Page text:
so i guess you're trying to outsmart all the commercial plumbing inspectors that have signed off on all the different jobs that these were installed in not to mention the different cities and jurasdictions at the time of installation.


    think about it I am and find your cavalier attitude very disturbing

    i find your lack of not having a clue even more ammusing.
    Rick are you feeling ok?

    Yea I've been called a "safety baby" on more than one occasion but don't listen to me look at some of the other posts from Bob and Woussko and others.

    Don't try and talk yourself out of this Rick. You are dead to me now. Take a seat and send in Jojo.
    __________________


    if you're going to quote me, don't cut and paste and take it out of contex. so i'll repost the entire piece to clarify for you.

    i'll post in blue so that you can read my responce. look up for my responces.

    if you quote, quote the entire part. not just bits and pieces.

    from what i read of the others, they seem to understand where i was coming from.

    there is redundency in a heaters safety system. pretty tuff to make one blow up. i just highlighted some of the issues.

    out of the 50 million heaters or so installed in the usa. how many actually blow up? not just leak, but blow up. you can do the research, i don't have time to research it. and gas leaks don't count in this project.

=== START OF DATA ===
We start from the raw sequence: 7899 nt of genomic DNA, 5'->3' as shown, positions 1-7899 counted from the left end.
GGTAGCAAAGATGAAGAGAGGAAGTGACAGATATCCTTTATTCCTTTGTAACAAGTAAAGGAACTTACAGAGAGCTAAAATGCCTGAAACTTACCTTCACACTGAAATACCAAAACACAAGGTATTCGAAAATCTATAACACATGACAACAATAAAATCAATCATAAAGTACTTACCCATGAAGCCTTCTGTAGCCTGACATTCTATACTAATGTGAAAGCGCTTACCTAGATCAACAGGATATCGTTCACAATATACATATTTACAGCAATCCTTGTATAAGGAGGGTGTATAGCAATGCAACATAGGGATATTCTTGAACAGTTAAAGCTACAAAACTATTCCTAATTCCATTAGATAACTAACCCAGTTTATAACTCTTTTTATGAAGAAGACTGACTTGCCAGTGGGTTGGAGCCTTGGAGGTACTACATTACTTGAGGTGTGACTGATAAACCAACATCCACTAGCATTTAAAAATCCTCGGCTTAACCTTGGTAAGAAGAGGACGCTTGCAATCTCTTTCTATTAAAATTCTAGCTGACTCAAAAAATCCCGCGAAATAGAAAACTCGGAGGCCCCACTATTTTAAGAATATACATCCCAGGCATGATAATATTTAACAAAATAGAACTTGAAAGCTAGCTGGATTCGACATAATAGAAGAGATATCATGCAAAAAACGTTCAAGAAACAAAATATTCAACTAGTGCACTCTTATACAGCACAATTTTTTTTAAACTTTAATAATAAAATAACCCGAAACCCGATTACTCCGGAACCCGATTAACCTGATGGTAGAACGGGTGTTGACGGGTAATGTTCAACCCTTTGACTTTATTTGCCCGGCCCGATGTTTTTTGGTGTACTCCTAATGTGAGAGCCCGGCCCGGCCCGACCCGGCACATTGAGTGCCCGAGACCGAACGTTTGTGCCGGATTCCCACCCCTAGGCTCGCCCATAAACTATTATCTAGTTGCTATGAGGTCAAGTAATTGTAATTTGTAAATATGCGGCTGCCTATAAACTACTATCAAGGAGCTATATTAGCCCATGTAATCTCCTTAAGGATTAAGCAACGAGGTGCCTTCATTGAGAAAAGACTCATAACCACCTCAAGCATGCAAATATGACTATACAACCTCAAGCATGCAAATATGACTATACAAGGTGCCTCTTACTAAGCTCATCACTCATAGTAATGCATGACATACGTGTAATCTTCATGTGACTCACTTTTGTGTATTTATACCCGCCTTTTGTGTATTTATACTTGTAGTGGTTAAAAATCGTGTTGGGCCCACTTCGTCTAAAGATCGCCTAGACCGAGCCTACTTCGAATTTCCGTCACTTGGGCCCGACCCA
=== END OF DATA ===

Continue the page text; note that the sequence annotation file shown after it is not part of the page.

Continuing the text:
sorry for the rant, but what good is a debate if we don't debate. remember i was the one who had the guts to play devils advocate and go out on a limb. glad most of you know what i was posting and where i was coming from.

    rick.

    Very nice, I'm sorry, I had to quote this just for the heck of it Add another page to the heated thread. It is a great discussion for sure.

    Leave a comment:


  • BAPlumber
    replied
    Re: Quick Question

    Like I said, i was working there when it happened so the research wasn't that hard. the story I heard was that there was a "plumber" there earlier, the t&p was already capped, so the water to the heater was turned off and the pressure taken off, but the power left on. A fix would be done the next day. The fix got a lot bigger.

    The basic decision was that the plumber who was there was at fault for not protecting the public. I don't know of any legal decision.

    I can't tell Aaron what to do because you have to take care of yourself, but if you have concerns about someones safety, speak up.

    Leave a comment:


  • PLUMBER RICK
    replied
    Re: Quick Question

    Originally posted by BAPlumber View Post
    this happened while I was working in Seattle. I was not involved.

    http://seattlepi.nwsource.com/local/33094_boom28.shtml
    very good finding one. it was an electric heater that according to the article was partitially filled with water. not sure if the person who worked on it the day earlier had shut the incoming water and didn't turn off the power?

    it did say that the relief valve had been capped. turning the tank into a steam rocket.

    a good example of knowing right from wrong. therefore by having the heater still heating and no water coming in, the relief valve capped, created a senario with 3 or more problems. last one is the thermostat and high limit either failed or was also tampered with?